Every time we avoid doing something, there is a cost associated with it, but there is also a benefit.
Understanding the costs and benefits of avoiding marketing activities can be the key to getting off the ground and moving forward.
First, let’s consider that you avoid some marketing activities. If you’re not sure, let me show you some examples.
Do you avoid any of these activities?
.Develop a Powerful Marketing Message
.Differentiate yourself from your competitors
.Write various marketing materials
.Update your website and/or blog
.Create a step-by-step marketing action plan
.Networking, public speaking, publishing, etc.
.Follow up with interested prospects
.Work on improving the sales process
If you avoid any of these activities, there is a pretty obvious cost. The cost is not attracting more customers. You know it, everyone knows it. So why not take action and start making this happen?
Well, because avoiding those jobs also has a reward. That is, when you avoid doing something, you get something in return that you perceive as beneficial.
In principle, you have the opportunity to stay in your comfort zone. You know, the zone where there is no risk and nothing bad can happen to you, like experiencing rejection or failure.
Many Times We Do Not See This Cost/Benefit Dynamic
Instead, we get away with excuses: “I don’t have time, I’ll get to it later, it really doesn’t matter anyway with what I already have, that’s enough.”
If we are honest and look a little deeper, we realize that we are deceiving ourselves. But when we think about doing those things we avoid, we feel an unpleasant feeling in the pit of our stomach and jump into a comfortable activity that makes us forget, for example, surfing the web, hanging out on Facebook, eating, watching TV, to name a few.
I have worked with hundreds of clients over the years and it is never the case that marketing activities are difficult; In most cases, marketing is pretty easy. It is that the reward for not taking action is stronger than the perceived reward for taking action.
So the question is how can we work with the cost/benefit dynamic and trade avoidance for action? We can begin by analyzing them separately. let’s get started
Let’s Work With The Costs Of Avoiding Dealing With Marketing
List all the activities you are avoiding, and then write down the specific cost of doing so. Be as specific as possible. Let’s see some examples.
.Avoiding developing a powerful marketing message will lead to not getting attention at networking events and not finding people who are interested in your services.
Avoid writing various marketing materials – If I don’t have well-written materials like my website, I can’t educate my potential customers about my services and consequently, they won’t become paying customers
.Ok, now let’s turn everything around. Look at the advantages of doing the activities they are avoiding.
.Creating a step-by-step marketing action plan: So you know where you are and what you have to do to attract more customers. You’ll be more effective at getting the word out.
.The implementation of a conference plan: It will place me in front of better decision-makers and thus I will be able to pre-sell my ideas, which will allow me to follow up and offer my services.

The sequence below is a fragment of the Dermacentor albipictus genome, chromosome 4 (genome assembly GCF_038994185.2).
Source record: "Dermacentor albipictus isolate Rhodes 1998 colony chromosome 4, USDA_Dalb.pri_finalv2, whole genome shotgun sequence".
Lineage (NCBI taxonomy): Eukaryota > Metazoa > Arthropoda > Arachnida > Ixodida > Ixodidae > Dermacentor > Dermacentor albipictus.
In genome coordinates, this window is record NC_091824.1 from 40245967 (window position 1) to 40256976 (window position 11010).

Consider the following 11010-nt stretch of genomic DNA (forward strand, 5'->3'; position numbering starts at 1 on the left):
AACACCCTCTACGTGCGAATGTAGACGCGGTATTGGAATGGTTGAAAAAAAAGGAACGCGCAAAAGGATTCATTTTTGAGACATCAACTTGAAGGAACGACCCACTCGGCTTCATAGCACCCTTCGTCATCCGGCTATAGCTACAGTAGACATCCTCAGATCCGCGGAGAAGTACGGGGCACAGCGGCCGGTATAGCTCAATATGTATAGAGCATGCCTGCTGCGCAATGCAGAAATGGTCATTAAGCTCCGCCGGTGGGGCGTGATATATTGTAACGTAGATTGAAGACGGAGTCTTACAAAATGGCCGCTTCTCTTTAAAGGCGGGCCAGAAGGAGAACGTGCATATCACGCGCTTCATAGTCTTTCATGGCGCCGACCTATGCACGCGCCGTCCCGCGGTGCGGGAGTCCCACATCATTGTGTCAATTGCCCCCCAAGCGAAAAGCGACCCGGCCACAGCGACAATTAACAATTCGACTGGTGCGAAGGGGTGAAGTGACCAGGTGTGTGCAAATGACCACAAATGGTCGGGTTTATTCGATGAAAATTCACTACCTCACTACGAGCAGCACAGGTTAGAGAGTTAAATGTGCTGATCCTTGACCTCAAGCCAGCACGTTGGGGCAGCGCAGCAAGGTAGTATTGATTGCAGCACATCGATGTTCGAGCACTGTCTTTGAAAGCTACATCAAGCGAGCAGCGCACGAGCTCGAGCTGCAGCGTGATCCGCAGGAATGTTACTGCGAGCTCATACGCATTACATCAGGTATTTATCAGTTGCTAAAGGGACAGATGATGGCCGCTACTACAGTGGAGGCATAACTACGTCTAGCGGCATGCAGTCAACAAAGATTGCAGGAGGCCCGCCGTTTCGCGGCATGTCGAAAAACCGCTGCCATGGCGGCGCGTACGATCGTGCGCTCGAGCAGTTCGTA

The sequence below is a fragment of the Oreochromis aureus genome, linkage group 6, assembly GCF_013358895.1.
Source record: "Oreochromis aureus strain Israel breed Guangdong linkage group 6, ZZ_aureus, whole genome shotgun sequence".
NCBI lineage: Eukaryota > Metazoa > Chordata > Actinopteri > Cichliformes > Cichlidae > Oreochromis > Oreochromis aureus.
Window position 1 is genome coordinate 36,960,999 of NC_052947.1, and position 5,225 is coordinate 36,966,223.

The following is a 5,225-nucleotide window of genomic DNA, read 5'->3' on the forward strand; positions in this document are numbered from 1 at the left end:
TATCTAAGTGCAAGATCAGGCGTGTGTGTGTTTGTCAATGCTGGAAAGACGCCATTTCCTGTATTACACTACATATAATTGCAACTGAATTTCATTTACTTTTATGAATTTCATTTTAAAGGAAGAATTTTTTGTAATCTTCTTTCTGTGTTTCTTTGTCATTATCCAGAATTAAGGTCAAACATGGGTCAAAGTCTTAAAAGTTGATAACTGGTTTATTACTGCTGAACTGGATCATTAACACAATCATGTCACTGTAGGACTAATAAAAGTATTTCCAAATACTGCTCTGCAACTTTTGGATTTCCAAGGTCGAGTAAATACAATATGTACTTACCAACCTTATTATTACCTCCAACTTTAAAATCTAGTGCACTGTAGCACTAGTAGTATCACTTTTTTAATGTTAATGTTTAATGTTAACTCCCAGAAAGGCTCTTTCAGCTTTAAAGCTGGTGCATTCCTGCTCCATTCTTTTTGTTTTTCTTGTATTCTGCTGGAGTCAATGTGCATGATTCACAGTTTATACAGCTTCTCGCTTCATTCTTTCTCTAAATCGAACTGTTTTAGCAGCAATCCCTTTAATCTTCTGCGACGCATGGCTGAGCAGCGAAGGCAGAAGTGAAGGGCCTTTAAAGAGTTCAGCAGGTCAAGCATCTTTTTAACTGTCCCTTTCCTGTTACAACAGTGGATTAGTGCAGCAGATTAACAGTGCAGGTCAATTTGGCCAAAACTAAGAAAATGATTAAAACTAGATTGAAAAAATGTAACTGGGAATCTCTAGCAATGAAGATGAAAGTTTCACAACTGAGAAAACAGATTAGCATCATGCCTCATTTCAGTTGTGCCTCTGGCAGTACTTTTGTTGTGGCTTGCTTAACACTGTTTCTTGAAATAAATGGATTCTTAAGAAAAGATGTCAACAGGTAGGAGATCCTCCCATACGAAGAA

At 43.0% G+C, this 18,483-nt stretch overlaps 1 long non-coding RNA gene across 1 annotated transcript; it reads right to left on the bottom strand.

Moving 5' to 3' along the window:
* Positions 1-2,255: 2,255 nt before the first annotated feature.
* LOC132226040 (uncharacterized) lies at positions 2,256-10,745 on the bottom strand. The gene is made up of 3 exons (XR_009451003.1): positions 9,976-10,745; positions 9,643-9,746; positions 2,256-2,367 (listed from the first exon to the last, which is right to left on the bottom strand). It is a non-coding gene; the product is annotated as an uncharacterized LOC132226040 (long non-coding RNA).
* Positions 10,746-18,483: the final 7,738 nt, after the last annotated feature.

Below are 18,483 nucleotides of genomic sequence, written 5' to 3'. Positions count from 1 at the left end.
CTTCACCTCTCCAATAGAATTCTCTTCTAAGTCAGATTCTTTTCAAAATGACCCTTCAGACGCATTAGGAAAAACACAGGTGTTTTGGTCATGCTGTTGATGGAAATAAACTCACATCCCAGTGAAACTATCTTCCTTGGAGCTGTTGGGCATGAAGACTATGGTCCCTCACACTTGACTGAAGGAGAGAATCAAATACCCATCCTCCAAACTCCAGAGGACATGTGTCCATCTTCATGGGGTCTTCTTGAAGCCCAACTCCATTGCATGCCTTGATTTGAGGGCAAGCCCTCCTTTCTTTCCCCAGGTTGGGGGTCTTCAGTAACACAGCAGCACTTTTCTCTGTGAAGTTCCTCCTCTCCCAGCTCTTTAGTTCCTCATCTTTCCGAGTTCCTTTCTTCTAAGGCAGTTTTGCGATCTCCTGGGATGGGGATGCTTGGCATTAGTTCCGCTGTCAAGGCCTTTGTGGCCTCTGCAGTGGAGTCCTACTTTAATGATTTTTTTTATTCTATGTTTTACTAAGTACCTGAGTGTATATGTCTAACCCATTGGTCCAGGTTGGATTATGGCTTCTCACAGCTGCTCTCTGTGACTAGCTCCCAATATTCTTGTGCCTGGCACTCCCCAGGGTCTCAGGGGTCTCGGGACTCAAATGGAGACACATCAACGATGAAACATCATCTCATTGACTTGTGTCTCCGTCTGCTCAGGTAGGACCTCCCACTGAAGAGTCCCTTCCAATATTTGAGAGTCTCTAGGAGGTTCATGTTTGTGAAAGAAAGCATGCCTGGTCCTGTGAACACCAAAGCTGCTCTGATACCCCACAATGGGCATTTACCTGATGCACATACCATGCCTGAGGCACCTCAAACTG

Until we have real reasons to do something and can see the real benefits, we are unlikely to take action.
Let’s Work With The Benefits Of Avoiding Dealing With Marketing
.Develop a powerful marketing message: This can be scary. I would rather stick with the label of being a coach than seem like I am exaggerating my services. I don’t want people to reject me.
.Write various marketing materials: I am not a good writer and it takes a long time to write good materials. I don’t want to waste my time typing badly, so I’m going to wait and play it safe.
Well now is the time to question these excuses. “Is the reward of avoiding doing something really more important than the reward of taking action? Will I really face rejection and ridicule? And what if not everyone is interested in what I have to offer? If I show myself, aren’t I more likely to find some people who are interested??? »
By questioning in this way, you begin to weaken the foundation of the benefit of not doing. You might discover that that benefit isn’t such a big deal after all. The bounty came about as a way to protect yourself from damage, but now we can start to see that the bounty is actually dealing with damage.
By the way, this is much more effective if you write it down. It will produce more impact, you will be able to go deeper and continue for longer.
After you’ve gone through this exercise with one or more marketing activities that you now avoid, take a break and turn your attention to something else.
If you still find yourself avoiding a certain marketing activity, do the exercise again. It’s like building a new set of muscles. You don’t get strong from just doing a few push-ups!
Here are the four steps – Take a written note.
.1. Check the real costs of avoiding
.2. Look at the benefits of acting
.3. Look for the excuses that support the benefit of not doing
.4. Now question the validity of your excuses
After doing this a few times you will notice that when you think about this marketing activity, your immediate response is not avoidance. You may find yourself thinking about how you could make this work and imagining all the positive things that could happen as a result of taking action.
Ultimately, when the cost of not acting becomes greater than the reward for not acting, you automatically take action.